Walking with a dog is different than walking with another person. Walk alongside a human friend and generally you will find yourself buried in conversation, walking along at a fast pace, enjoying the sun and wind but perhaps missing small details as the landscape floods by in a swift blur. Such a walk invigorates the body, warms the spirit. It;s good for you; no question. The physical heart beats rapidly, blood flows; it’s good exercise, but walk with a dog, the pace slows, the sky settles, the land leaps up, and suddenly the world has a sharper focus. The familiar becomes the strange.
What was yesterday just the Church of Light with its crown of spiky thorns, an Oakland landmark more at home with its towering glass faced neighbors suddenly becomes a part of the lake, an earth fountain allied to the waterspout before it, spilling light on all who pass.
You can, of course, walk rapidly and determinedly with a dog. Why not? They will trot happily along with you as you jog because they like to please, but if left to their own devices, they’ll stop every fifteen feet to examine a tree stump or a light post. Dogs walk for pleasure not for 'health'; when they run they prefer to run full out, and when they walk they explore every inch of the path. Following scent trails, they bury their noses for many long minutes in mysterious odors trapped in grasses or hidden beneath bushes, and if there’s no enticing aroma nearby, they’ll bark at squirrels, leap at birds, and pause to greet any passing dog. I have learned to appreciate my own little dog's active engagement with the world. My preferred method of walking with Earnest-the-Importance-of-Being-Earnest is to stop when he stops. Then, when he is busy analyzing some stain on a tree stump, I breathe and look about, find my moment while he finds his. His curiosity permits mine. While he is earnestly seeking, I can be honestly looking. It works.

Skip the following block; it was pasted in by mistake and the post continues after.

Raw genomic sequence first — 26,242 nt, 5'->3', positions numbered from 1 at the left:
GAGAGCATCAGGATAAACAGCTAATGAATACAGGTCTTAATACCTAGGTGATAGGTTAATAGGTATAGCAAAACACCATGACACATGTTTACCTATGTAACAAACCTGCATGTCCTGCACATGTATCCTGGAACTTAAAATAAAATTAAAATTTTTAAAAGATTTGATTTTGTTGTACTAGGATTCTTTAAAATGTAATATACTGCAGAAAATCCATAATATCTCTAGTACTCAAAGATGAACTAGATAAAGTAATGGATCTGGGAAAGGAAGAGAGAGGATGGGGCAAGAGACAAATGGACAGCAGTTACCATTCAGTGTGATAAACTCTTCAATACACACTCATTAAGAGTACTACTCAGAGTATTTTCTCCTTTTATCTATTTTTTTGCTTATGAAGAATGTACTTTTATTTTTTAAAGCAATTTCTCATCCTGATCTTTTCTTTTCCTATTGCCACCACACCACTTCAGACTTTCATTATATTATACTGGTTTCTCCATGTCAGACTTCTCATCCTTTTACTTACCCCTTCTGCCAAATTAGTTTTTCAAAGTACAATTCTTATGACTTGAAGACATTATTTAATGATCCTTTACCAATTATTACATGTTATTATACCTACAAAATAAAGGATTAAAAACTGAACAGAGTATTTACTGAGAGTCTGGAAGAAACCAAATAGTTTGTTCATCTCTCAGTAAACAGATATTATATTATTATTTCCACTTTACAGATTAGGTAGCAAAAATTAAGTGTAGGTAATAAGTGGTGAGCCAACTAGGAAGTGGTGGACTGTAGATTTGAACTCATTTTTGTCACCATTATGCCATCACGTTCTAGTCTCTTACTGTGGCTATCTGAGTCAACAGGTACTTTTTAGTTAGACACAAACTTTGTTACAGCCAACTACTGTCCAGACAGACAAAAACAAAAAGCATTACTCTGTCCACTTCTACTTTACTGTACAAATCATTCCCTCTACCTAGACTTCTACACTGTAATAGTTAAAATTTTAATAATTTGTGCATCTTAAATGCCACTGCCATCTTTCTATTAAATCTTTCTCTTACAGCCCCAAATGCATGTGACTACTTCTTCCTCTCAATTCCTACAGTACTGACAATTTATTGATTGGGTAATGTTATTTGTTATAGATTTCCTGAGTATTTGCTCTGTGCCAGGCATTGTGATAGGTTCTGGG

Life's Hard, Make art.
So says the winged angel
with his crown of lights
and his body of focus,
arrows to the ground
Look down, look
down to earth.
When I did looked down, I noticed the tiny white daisies that cover the lawn at this time of year, and the red-painted bolts securing the light pole to its concrete foundation. I wondered about the person who had sat on the ground near the daisies, watching the geese on the lake while painting each bolt with great care. I should imagine she (and it was a 'she,' I'm think . . . do men carry nail polish in pockets?) used the entire bottle of fir-engine red nailpolish to paint the two red bolts. She must have; the other bolts were rusted grey. How long did it take?
I love this piece of art created by at least five anonymous artists collaborating with one another at different moments on different days. Community birthing.
Our world is our art. Our life our brush.
Life's Hard, Make Art.